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Projects financed by the EDB

Upgrading Ekibastuz GRES-2 and constructing its third generating unit

Ekibastuz is the main source of energy production in Kazakhstan.

Ekibastuz was one of the last major construction projects in the Soviet Union. Its objective was to develop the world’s largest coal deposit located in Kazakhstan, which has unique coal concentration in a limited area (10 billion tonnes in an area of 155 sq km). The project envisioned the construction of two 8,000 MW electric power plants and giant infrastructure (railways, power transmission lines, and a water reservoir).

At the start of the new decade, it was decided to build the third power generation unit at Ekibastuz GRES-2 with a capacity of more than 600 MW.

Bogatyr, one of three opencast coal mines in the Ekibastuz basin, is still the biggest in the world. In Soviet times – the golden era for Ekibastuz – its miners extracted a record-breaking 80 million tonnes of coal a year. Rail freight volumes were also among the highest in the world thanks to super-heavyweight trains, each capable of carrying 12,000 tons. These trains consisted of 200 freight wagons pulled by several locomotives. Topping it all, Ekibastuz GRES-2 has a 420 metre high chimney, which is also a world record.

However, not all the plans for Ekibastuz were realised. The construction project was never completed. Only ten out of sixteen designed power units were built. Between 1974 and 1984 eight units at the first power plant were commissioned, however only two of the eight units at Ekibastuz GRES-2 were ever commissioned (in 1990 and 1993). After that construction was suspended, although, for a variety of reasons, not forever.

Today the power plant has a capacity of 1,000 MW, but it is insufficient to meet the growing demand. The plant’s consumers include dozens of companies and entities. There is significant potential to add new power units at Ekibastuz: its existing water reservoir, ash dump, and chemical, fuel and transportation systems could support the operation of new generating facilities.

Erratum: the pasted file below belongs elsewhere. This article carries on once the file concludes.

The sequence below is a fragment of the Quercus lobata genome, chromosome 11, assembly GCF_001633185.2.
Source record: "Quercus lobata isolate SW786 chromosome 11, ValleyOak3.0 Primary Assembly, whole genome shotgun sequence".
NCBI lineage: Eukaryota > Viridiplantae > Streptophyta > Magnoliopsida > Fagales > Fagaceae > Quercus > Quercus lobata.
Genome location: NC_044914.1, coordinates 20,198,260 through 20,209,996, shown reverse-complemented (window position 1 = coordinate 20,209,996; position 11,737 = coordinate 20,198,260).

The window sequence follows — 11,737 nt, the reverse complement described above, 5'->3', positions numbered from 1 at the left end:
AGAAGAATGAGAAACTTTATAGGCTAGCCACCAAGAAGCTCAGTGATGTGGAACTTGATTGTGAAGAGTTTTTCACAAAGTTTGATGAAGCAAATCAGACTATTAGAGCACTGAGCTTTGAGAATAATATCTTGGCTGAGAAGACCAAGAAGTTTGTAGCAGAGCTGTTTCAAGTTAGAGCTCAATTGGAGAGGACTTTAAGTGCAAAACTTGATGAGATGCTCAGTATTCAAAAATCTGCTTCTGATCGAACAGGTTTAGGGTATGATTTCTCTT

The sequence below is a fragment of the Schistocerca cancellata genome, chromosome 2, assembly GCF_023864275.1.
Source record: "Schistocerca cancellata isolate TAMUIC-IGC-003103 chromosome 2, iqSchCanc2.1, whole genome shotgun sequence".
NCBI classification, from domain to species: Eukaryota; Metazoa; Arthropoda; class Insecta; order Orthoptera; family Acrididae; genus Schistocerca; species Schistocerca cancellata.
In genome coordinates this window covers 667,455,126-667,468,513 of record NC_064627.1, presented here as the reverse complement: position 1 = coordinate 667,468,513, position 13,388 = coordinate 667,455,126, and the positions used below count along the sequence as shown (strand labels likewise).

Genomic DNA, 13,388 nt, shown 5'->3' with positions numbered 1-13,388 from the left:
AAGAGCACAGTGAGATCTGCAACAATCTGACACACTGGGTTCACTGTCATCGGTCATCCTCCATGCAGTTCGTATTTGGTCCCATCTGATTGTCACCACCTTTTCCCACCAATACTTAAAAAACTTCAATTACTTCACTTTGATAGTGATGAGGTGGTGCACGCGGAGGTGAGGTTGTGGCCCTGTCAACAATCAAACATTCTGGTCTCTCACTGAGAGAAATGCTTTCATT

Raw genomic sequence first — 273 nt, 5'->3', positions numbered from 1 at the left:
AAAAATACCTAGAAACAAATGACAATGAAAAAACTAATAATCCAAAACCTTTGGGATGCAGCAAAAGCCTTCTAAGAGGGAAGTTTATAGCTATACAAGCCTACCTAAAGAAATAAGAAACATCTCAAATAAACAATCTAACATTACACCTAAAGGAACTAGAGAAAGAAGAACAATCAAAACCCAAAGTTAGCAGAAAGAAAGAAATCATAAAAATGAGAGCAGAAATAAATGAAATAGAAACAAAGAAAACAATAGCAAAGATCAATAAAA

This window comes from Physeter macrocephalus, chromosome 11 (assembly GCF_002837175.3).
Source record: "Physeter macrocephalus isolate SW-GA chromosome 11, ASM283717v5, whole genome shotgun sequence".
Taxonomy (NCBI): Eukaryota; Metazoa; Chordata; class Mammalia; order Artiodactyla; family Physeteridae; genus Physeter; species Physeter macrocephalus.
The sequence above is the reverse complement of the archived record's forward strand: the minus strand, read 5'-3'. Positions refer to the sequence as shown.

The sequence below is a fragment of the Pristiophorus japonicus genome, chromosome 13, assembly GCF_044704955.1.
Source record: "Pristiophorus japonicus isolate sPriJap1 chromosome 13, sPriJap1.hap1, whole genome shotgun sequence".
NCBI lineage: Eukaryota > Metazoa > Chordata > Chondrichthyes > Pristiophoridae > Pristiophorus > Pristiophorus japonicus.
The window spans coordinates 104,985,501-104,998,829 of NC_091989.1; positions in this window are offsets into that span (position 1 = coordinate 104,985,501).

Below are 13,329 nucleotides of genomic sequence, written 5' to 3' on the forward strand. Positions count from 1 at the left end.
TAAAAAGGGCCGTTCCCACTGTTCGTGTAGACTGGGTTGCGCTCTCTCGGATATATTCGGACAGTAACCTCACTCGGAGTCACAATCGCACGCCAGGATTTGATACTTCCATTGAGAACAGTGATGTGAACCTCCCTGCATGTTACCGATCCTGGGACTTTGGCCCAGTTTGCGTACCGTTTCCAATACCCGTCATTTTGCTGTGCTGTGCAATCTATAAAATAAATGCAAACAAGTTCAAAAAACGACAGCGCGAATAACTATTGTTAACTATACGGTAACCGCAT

At the end of 2005, a joint venture between Russia’s INTER RAO UES and Kazakhstan’s Samruk-Energy was established to operate Ekibastuz GRES-2, marking a new phase in the power plant’s history. Its shareholders set about overhauling the existing units and building new ones.

Analysts have never been in any doubt that Ekibastuz GRES-2 investment projects are vitally important for Russia and Kazakhstan, EDB’s founding member states. Implementing the projects will boost infrastructure development, improve power supplies in both countries, and further their integration.

Accordingly, in 2006, EDB began working actively with Samruk-Energy and INTER RAO UES towards implementing these plans. In summer 2007, the Bank opened a US $ 93.5 million loan facility to Ekibastuz GRES-2 Power Plant for ten years to finance its upgrading. In the summer of 2007, the Bank opened a US $ 93.5 million loan facility to Ekibastuz GRES-2 for ten years to finance its upgrading. The investment project ensured that the second power unit was reconstructed on favourable financing terms.

On 5 July 2010, in the presence of Russian President Dmitry Medvedev and Kazakh President Nursultan Nazarbayev, an agreement on financing the construction of the third unit was signed in Astana by EDB, Vnesheсonombank, Ekibastuz GRES-2, and its shareholders represented by Samruk-Energy and INTER RAO UES. The signing of the agreement launched a major investment project supported by long-term financing from EDB and Vnesheсonombank.

In July 2011, Kazakhstan’s President launched the project to expand and modernise Ekibastuz GRES-2 at the Astana Industrial and Innovation Forum. The launch was broadcast on a live audio link-up between Kazakhstan and Pavlodar Region.

EDB Member States

  • Russian Federation

    Russian
    Federation

  • Republic of Kazakhstan

    Republic
    of Kazakhstan

  • Republic of Armenia

    Republic
    of Armenia

  • Republic of Tajikistan

    Republic
    of Tajikistan

  • Republic of Belarus

    Republic
    of Belarus

  • Kyrgyz Republic

    Kyrgyz
    Republic